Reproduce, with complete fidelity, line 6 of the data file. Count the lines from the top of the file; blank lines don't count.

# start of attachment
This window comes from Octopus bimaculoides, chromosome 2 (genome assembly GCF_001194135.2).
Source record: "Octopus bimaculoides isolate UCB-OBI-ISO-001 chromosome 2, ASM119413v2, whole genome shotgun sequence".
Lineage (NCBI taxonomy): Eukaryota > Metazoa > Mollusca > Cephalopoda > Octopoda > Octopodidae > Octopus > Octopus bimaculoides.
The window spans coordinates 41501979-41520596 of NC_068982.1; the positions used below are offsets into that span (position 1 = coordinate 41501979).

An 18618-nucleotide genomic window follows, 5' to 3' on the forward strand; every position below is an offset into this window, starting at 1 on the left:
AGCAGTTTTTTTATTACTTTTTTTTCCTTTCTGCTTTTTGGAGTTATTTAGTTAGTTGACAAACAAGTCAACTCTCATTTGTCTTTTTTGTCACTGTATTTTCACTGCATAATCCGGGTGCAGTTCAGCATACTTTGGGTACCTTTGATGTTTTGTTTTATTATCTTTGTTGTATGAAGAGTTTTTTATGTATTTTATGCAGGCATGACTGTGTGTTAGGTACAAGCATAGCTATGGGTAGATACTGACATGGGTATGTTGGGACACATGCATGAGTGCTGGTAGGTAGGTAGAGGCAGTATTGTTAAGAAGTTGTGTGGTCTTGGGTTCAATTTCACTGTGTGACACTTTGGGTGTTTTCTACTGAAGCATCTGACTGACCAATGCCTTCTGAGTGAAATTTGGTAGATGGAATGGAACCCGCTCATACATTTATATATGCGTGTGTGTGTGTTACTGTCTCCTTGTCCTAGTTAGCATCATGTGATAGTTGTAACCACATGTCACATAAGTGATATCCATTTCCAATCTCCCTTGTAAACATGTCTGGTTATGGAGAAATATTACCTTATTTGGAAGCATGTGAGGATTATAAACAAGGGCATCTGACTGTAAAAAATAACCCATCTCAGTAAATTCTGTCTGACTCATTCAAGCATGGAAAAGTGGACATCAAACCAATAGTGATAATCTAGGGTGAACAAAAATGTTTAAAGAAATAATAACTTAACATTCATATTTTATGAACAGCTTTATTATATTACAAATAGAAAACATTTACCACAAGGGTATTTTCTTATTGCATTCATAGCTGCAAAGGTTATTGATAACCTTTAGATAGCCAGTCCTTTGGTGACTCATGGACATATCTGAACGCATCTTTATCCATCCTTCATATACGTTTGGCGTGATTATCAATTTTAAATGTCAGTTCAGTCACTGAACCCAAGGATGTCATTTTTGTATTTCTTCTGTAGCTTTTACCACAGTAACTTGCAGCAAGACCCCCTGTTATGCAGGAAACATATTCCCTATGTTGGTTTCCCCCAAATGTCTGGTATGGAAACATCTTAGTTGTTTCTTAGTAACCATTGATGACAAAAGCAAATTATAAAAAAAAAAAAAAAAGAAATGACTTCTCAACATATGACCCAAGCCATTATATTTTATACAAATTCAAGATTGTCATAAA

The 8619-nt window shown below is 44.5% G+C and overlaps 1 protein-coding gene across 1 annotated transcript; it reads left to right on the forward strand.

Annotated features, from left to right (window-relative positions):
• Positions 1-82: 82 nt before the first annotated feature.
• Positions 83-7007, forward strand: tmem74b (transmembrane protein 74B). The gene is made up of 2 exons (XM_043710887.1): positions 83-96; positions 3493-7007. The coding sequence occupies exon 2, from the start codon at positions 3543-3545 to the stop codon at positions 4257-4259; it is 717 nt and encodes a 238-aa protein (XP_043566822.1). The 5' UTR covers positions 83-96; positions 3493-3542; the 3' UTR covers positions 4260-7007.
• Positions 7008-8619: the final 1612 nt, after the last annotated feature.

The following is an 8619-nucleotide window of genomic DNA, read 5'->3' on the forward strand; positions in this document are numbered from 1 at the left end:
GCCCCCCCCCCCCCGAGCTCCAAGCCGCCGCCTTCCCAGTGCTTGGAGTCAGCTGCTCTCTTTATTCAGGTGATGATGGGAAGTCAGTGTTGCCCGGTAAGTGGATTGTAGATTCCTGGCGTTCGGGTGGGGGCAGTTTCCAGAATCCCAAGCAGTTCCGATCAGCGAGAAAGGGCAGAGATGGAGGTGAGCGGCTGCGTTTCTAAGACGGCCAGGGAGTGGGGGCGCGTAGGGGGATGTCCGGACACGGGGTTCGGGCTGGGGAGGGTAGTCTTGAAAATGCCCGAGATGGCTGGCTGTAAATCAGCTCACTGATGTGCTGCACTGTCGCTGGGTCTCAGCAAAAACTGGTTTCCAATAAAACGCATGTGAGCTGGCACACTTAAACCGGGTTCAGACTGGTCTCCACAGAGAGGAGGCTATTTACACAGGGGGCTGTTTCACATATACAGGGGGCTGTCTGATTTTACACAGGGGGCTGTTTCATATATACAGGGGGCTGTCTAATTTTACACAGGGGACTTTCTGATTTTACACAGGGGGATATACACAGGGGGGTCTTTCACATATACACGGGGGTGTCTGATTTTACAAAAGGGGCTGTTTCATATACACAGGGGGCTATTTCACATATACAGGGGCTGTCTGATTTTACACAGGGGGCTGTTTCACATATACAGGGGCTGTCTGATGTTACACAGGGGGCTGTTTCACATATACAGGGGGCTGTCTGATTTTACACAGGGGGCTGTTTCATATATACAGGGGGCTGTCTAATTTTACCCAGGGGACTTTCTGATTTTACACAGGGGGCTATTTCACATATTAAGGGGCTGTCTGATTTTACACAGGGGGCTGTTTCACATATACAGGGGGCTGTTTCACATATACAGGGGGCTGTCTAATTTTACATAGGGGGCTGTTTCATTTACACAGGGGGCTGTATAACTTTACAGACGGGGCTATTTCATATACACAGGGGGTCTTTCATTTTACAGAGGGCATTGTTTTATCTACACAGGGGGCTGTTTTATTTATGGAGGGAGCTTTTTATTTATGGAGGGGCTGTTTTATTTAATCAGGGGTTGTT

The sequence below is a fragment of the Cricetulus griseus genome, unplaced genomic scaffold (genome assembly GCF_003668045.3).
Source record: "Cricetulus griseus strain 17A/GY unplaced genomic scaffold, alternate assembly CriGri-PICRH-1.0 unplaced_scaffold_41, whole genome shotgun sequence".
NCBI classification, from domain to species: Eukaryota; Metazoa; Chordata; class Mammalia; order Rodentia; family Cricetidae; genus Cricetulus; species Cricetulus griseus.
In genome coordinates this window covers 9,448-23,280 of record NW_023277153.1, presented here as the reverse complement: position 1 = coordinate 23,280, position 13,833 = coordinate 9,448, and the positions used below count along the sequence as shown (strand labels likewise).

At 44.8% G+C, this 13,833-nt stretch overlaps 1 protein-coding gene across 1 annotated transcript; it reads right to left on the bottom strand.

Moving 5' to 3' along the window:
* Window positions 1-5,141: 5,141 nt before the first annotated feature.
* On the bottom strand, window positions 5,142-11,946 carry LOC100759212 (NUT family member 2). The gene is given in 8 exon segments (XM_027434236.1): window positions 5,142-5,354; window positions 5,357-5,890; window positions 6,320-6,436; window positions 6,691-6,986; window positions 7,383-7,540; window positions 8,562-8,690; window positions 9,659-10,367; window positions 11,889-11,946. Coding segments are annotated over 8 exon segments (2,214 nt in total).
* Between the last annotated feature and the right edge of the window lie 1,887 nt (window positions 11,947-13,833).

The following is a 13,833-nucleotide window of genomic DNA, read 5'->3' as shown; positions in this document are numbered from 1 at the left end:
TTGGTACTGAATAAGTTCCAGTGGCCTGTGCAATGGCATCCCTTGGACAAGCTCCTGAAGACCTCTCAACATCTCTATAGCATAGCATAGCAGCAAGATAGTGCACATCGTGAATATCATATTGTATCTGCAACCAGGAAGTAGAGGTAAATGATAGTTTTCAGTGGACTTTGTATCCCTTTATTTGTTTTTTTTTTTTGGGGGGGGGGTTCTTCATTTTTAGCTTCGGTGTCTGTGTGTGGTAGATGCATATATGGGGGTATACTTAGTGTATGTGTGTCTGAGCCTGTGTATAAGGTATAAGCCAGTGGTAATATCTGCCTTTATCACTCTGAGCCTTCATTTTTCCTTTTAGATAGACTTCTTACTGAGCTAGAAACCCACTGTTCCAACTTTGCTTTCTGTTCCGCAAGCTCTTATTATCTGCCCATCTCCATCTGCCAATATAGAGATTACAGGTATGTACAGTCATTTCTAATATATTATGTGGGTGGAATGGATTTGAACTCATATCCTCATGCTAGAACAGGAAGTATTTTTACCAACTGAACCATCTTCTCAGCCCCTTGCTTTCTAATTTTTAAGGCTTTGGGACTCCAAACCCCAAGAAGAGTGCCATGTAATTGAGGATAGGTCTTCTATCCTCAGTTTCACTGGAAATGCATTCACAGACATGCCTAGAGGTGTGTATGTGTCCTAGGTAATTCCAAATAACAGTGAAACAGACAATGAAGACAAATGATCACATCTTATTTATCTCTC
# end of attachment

AGCAGTTTTTTTATTACTTTTTTTTCCTTTCTGCTTTTTGGAGTTATTTAGTTAGTTGACAAACAAGTCAACTCTCATTTGTCTTTTTTGTCACTGTATTTTCACTGCATAATCCGGGTGCAGTTCAGCATACTTTGGGTACCTTTGATGTTTTGTTTTATTATCTTTGTTGTATGAAGAGTTTTTTATGTATTTTATGCAGGCATGACTGTGTGTTAGGTACAAGCATAGCTATGGGTAGATACTGACATGGGTATGTTGGGACACATGCATGAGTGCTGGTAGGTAGGTAGAGGCAGTATTGTTAAGAAGTTGTGTGGTCTTGGGTTCAATTTCACTGTGTGACACTTTGGGTGTTTTCTACTGAAGCATCTGACTGACCAATGCCTTCTGAGTGAAATTTGGTAGATGGAATGGAACCCGCTCATACATTTATATATGCGTGTGTGTGTGTTACTGTCTCCTTGTCCTAGTTAGCATCATGTGATAGTTGTAACCACATGTCACATAAGTGATATCCATTTCCAATCTCCCTTGTAAACATGTCTGGTTATGGAGAAATATTACCTTATTTGGAAGCATGTGAGGATTATAAACAAGGGCATCTGACTGTAAAAAATAACCCATCTCAGTAAATTCTGTCTGACTCATTCAAGCATGGAAAAGTGGACATCAAACCAATAGTGATAATCTAGGGTGAACAAAAATGTTTAAAGAAATAATAACTTAACATTCATATTTTATGAACAGCTTTATTATATTACAAATAGAAAACATTTACCACAAGGGTATTTTCTTATTGCATTCATAGCTGCAAAGGTTATTGATAACCTTTAGATAGCCAGTCCTTTGGTGACTCATGGACATATCTGAACGCATCTTTATCCATCCTTCATATACGTTTGGCGTGATTATCAATTTTAAATGTCAGTTCAGTCACTGAACCCAAGGATGTCATTTTTGTATTTCTTCTGTAGCTTTTACCACAGTAACTTGCAGCAAGACCCCCTGTTATGCAGGAAACATATTCCCTATGTTGGTTTCCCCCAAATGTCTGGTATGGAAACATCTTAGTTGTTTCTTAGTAACCATTGATGACAAAAGCAAATTATAAAAAAAAAAAAAAAAGAAATGACTTCTCAACATATGACCCAAGCCATTATATTTTATACAAATTCAAGATTGTCATAAA